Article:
News and Commentary

FAIL: Reuters Runs Headline Claiming ESPN Dropped ‘Confederate General Doppelganger’ Robert Lee

International news organization Reuters may be in the market for a dictionary very soon.

Faced with having to report on ESPN’s bizarre decision to drop a sportscaster named Robert Lee from a University of Virgnia football broadcast because his name too closely resembled that of Confederate general Robert E. Lee, Reuters, apparently, tried to take ESPN’s side.

At least, that’s what it looks like from their headline, which may be the single weirdest thing written about the whole affair.

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A “doppleganger” is, of course, a near-perfect copy. With people, it usually means an almost identical, yet unrelated person who could be someone else’s twin.

For those who may be unaware, Robert Lee (the one from ESPN) looks absolutely nothing like Robert E. Lee, the Confederate General. For starters, Robert Lee is clean shaven and is not dead. Also, he’s Asian.

On the left is the Robert E. Lee who led the Confederate Army. On the right is Robert Lee, the sportscaster. The resemblance is not uncanny. In fact, they don’t even have the same haircut. Or facial structure. Or, really, anything other than the same name.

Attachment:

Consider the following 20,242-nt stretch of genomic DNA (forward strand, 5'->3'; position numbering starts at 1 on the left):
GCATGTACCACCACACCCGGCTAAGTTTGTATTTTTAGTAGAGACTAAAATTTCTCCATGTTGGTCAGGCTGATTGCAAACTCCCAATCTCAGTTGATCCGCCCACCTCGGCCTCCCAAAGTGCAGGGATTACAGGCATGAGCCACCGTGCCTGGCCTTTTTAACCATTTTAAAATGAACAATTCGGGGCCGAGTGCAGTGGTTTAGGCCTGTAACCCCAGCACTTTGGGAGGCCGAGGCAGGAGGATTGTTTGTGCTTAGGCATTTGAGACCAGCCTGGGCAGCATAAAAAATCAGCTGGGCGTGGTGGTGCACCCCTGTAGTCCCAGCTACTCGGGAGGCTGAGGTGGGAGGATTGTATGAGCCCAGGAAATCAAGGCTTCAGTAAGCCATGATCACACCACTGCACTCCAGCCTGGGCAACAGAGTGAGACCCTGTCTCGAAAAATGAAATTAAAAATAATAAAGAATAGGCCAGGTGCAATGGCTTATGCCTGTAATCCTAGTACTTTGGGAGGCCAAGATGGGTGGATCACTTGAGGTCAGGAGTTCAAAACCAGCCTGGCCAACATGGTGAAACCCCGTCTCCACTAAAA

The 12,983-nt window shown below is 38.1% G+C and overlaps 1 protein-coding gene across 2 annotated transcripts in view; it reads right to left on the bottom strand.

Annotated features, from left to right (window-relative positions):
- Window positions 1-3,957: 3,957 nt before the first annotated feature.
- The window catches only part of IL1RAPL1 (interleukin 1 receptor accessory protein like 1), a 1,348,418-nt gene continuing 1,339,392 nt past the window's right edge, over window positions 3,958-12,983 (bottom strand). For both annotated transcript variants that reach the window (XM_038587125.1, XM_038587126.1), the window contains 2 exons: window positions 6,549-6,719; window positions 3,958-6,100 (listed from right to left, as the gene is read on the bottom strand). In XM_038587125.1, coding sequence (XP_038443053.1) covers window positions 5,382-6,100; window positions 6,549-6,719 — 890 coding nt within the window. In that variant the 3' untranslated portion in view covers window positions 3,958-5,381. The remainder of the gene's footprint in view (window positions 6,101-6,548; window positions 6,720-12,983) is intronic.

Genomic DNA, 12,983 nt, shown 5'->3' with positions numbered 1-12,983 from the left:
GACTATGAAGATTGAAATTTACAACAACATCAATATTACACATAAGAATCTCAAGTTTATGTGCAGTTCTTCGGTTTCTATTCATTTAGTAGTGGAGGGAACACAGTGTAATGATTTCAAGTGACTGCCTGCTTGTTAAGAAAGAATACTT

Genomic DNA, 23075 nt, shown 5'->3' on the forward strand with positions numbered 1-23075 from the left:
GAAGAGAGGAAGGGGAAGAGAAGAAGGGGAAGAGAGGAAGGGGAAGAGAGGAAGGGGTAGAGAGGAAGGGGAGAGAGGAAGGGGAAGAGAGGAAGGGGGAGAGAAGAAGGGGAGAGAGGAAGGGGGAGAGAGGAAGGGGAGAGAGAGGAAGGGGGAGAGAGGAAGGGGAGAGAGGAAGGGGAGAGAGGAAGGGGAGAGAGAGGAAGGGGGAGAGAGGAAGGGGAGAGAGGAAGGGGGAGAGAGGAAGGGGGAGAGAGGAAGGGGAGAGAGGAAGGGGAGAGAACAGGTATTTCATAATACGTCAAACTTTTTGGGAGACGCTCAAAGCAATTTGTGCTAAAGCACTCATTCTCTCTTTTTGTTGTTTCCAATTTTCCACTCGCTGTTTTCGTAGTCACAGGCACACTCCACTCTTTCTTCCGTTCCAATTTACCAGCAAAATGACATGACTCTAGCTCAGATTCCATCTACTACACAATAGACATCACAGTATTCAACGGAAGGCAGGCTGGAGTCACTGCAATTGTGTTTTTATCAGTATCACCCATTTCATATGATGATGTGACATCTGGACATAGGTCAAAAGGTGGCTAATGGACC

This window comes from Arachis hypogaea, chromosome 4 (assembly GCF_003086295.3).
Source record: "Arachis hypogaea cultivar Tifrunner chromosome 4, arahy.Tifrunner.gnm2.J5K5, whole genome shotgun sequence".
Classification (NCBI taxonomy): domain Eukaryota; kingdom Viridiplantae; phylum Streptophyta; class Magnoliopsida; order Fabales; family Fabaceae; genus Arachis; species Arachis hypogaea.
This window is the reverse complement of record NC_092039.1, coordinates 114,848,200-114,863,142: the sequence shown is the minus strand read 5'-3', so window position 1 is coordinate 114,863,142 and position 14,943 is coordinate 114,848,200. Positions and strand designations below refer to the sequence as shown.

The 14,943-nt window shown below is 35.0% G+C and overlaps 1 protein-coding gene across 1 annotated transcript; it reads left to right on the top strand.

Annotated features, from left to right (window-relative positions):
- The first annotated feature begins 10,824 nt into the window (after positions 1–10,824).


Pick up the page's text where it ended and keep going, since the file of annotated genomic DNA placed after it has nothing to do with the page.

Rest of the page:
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After the Internet pointed out their obvious failure, Reuters tried again.

Again, they got it wrong.

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Just because the two Robert Lees share a name, it does not make the living Robert Lee the namesake of the dead one. In order to be a “namesake” you have to have been named after the other person, and there’s absolutely nothing to indicate, in Reuters’s story or elsewhere, that Robert Lee, the ESPN football announcer, is named after Robert E. Lee the general.

In fact, it’s likely a pure coincidence: Lee (or Li) is one of the single most common surnames among Asian-Americans.

Reuters’s story fares little better, claiming that ESPN switched Lee from one game to another, lesser game, because they were afraid of causing controversy among their viewers and stoking the flames of discontent. According to earlier statements, though, ESPN pulled Lee because they were afraid that, if the internet discovered the connection between their broadcaster and the general, ESPN would get “memed.”

Things turned out a bit worse for them than they expected, clearly.

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